In both of our analytic samples (one for studying the preceding interval length and one for the subsequent birth interval), approximately 4% of all births were LBW, 0.4% were very LBW, and 0.2% were extremely LBW. In the preceding birth interval sample, 5.5% were preterm; in the subsequent birth interval sample, 5.2% were preterm. Approximately 0.6% and 0.2% were born very preterm or extremely preterm, respectively, in both samples. Approximately 0.9% of children died in the first year of life in both samples. Across these seven outcomes, the recurring pattern is that children born before or after birth intervals less than 19 months or more than 60 months have the poorest outcomes, but the pattern is clearest for children born before or after intervals of 9–12 months. For example, among children born after intervals of 9–12 months, the percentages born with LBW, very LBW, and extremely LBW were 11.3%, 1.8%, and 0.7%, respectively; these percentages are much higher than the baseline level. The percentages born preterm, very preterm, or extremely preterm after intervals of 9–12 months were 13.9%, 2.8%, and 0.9%, respectively. Poor outcomes are also more common for children whose next youngest sibling was born 9–18 months after them.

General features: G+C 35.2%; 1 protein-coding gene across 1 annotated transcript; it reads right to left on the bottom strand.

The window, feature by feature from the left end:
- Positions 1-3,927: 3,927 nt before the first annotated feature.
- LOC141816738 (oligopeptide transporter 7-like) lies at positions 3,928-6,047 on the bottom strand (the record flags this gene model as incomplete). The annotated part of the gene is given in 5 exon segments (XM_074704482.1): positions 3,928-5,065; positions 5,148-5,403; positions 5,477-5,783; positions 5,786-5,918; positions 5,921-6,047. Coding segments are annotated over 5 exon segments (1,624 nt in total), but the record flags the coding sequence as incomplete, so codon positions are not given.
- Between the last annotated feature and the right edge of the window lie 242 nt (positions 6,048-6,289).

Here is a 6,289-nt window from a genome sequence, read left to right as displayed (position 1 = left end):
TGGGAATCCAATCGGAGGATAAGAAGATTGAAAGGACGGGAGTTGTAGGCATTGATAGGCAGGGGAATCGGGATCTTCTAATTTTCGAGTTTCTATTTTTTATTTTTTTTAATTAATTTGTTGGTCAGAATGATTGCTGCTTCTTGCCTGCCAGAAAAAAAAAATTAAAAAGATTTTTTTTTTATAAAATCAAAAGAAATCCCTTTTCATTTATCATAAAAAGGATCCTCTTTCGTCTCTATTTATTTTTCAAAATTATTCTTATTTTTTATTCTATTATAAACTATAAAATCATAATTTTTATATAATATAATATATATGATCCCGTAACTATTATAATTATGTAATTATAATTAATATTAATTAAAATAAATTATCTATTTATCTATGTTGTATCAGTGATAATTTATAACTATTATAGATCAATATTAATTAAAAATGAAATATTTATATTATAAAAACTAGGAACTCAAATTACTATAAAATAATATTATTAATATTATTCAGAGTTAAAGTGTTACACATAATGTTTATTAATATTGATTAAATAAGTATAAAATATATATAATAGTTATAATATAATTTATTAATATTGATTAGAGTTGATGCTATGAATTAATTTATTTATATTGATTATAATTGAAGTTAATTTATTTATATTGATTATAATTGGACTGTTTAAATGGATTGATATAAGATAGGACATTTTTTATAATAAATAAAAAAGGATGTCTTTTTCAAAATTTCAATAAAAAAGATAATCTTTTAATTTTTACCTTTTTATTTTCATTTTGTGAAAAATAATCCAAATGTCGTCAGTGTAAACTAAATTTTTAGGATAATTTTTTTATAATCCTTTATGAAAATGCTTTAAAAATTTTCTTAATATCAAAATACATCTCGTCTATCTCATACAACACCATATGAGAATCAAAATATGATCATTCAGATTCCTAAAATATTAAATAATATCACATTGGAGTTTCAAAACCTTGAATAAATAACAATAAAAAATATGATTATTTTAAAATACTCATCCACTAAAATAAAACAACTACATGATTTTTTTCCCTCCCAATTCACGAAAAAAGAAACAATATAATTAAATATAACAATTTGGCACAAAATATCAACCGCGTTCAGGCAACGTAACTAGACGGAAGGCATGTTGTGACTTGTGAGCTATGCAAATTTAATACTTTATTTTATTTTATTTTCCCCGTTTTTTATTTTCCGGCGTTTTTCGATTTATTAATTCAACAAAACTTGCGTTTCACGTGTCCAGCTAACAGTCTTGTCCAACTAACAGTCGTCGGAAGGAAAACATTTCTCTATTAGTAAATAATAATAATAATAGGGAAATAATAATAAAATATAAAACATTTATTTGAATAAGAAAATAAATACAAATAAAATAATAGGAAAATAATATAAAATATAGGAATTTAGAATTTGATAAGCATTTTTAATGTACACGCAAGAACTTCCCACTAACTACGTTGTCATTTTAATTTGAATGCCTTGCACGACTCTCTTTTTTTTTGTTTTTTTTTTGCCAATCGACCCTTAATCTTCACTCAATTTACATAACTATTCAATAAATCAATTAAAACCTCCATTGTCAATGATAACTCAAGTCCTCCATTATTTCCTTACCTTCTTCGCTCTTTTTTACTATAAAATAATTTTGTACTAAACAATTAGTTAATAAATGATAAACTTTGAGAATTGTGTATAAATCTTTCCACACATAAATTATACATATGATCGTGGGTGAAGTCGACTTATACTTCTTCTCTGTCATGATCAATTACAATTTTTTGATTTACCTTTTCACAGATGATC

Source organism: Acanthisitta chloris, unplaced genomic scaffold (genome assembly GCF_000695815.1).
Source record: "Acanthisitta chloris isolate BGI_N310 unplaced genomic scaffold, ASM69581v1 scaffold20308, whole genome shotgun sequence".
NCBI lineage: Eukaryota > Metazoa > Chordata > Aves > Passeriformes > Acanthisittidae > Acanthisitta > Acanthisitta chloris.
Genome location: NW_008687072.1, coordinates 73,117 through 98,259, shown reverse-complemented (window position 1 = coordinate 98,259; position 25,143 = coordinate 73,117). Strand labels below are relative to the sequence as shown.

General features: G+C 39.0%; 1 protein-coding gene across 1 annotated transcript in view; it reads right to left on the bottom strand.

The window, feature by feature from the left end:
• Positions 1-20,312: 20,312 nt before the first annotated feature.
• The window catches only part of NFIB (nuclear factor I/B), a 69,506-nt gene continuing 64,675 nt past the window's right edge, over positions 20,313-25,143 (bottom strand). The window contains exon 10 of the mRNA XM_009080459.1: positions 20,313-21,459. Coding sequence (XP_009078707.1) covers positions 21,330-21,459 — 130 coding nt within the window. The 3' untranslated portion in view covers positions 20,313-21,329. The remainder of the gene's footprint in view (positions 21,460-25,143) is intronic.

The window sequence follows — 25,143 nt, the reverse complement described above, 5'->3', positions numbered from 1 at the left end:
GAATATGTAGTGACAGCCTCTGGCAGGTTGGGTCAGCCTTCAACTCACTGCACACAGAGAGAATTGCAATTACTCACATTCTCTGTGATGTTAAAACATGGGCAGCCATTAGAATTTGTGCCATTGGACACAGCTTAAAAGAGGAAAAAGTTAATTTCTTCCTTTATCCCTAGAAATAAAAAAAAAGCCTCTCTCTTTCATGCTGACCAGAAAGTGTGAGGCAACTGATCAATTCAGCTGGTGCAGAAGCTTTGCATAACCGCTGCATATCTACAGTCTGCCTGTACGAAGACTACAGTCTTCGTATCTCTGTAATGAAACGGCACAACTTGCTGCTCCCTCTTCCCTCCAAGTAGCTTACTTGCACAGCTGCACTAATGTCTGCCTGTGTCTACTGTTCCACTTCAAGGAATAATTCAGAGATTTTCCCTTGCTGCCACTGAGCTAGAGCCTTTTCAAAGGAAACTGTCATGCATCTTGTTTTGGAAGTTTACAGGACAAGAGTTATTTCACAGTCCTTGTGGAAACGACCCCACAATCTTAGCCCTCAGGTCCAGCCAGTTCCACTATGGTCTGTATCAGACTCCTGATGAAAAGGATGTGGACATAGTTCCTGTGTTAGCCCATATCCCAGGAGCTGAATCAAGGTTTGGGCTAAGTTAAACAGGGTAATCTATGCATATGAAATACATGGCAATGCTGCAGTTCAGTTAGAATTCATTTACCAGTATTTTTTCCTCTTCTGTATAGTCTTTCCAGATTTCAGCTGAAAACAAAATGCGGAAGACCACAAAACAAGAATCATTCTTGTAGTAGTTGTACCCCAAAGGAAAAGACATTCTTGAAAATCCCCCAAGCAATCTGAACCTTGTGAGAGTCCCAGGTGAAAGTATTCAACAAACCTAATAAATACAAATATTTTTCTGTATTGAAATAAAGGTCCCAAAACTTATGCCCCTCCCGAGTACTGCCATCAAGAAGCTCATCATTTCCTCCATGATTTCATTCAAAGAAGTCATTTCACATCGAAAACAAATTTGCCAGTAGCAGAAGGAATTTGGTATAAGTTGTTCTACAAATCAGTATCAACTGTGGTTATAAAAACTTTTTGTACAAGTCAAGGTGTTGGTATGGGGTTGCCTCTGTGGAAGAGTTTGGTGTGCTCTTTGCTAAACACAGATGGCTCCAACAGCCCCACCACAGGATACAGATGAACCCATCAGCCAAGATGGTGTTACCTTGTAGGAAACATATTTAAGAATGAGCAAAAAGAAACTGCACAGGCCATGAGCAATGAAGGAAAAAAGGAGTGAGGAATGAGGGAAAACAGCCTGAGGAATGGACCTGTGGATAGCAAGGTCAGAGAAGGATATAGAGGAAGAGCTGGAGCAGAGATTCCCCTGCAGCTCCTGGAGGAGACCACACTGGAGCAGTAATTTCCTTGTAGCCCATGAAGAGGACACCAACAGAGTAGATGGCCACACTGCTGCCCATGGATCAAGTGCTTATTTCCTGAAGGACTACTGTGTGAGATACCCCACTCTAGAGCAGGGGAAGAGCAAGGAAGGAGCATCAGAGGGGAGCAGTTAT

A similar pattern prevails for two of the later-life outcomes we examine. First, the percentage who obtained a college degree is lowest among those born after intervals of 9–12 months—at approximately 25%, in contrast to the baseline mean of approximately 34%. Those born before or after intervals of 13–18 months or >60 months are also underrepresented among college graduates. Second, mean occupational status is lower among those born before or after the shortest birth intervals.

Finally, the descriptive statistics from the mortality analysis show that unconditional mortality rates in our sample are actually highest among those born before or after birth intervals of 25–30 months, and they are lowest among those born after intervals of less than 13 months or more than 55 months. The bimodal pattern in the mortality data is therefore distinctive from the patterns observed in the other sample groups.

Low Birth Weight

Figure 2 shows the results from analyses examining the relationship between the preceding and subsequent birth interval length and the probability of LBW, with and without sibling fixed effects and pooling across all birth cohorts. Detailed results are shown in Tables S5 and S6 (online appendix).